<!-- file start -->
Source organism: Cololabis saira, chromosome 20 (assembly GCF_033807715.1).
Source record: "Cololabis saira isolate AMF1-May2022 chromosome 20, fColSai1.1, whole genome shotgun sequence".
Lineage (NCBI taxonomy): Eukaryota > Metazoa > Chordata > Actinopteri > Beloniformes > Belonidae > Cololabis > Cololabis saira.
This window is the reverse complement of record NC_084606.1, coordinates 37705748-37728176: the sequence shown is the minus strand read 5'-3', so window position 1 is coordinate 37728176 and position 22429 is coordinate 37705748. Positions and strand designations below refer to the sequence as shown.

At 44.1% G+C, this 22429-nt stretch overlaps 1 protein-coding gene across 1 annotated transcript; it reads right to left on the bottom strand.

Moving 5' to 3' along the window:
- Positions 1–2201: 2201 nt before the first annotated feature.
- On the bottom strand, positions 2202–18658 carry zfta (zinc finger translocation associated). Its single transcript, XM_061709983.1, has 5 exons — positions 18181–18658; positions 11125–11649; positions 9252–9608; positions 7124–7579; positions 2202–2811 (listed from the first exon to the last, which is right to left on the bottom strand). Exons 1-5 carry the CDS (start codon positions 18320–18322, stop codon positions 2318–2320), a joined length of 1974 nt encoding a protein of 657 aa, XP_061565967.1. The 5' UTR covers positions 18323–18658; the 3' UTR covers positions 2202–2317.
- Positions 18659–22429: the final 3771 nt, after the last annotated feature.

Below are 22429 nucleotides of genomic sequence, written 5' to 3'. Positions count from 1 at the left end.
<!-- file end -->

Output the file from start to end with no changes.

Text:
Source organism: Cololabis saira, chromosome 20 (assembly GCF_033807715.1).
Source record: "Cololabis saira isolate AMF1-May2022 chromosome 20, fColSai1.1, whole genome shotgun sequence".
Lineage (NCBI taxonomy): Eukaryota > Metazoa > Chordata > Actinopteri > Beloniformes > Belonidae > Cololabis > Cololabis saira.
This window is the reverse complement of record NC_084606.1, coordinates 37705748-37728176: the sequence shown is the minus strand read 5'-3', so window position 1 is coordinate 37728176 and position 22429 is coordinate 37705748. Positions and strand designations below refer to the sequence as shown.

At 44.1% G+C, this 22429-nt stretch overlaps 1 protein-coding gene across 1 annotated transcript; it reads right to left on the bottom strand.

Moving 5' to 3' along the window:
- Positions 1–2201: 2201 nt before the first annotated feature.
- On the bottom strand, positions 2202–18658 carry zfta (zinc finger translocation associated). Its single transcript, XM_061709983.1, has 5 exons — positions 18181–18658; positions 11125–11649; positions 9252–9608; positions 7124–7579; positions 2202–2811 (listed from the first exon to the last, which is right to left on the bottom strand). Exons 1-5 carry the CDS (start codon positions 18320–18322, stop codon positions 2318–2320), a joined length of 1974 nt encoding a protein of 657 aa, XP_061565967.1. The 5' UTR covers positions 18323–18658; the 3' UTR covers positions 2202–2317.
- Positions 18659–22429: the final 3771 nt, after the last annotated feature.

Below are 22429 nucleotides of genomic sequence, written 5' to 3'. Positions count from 1 at the left end.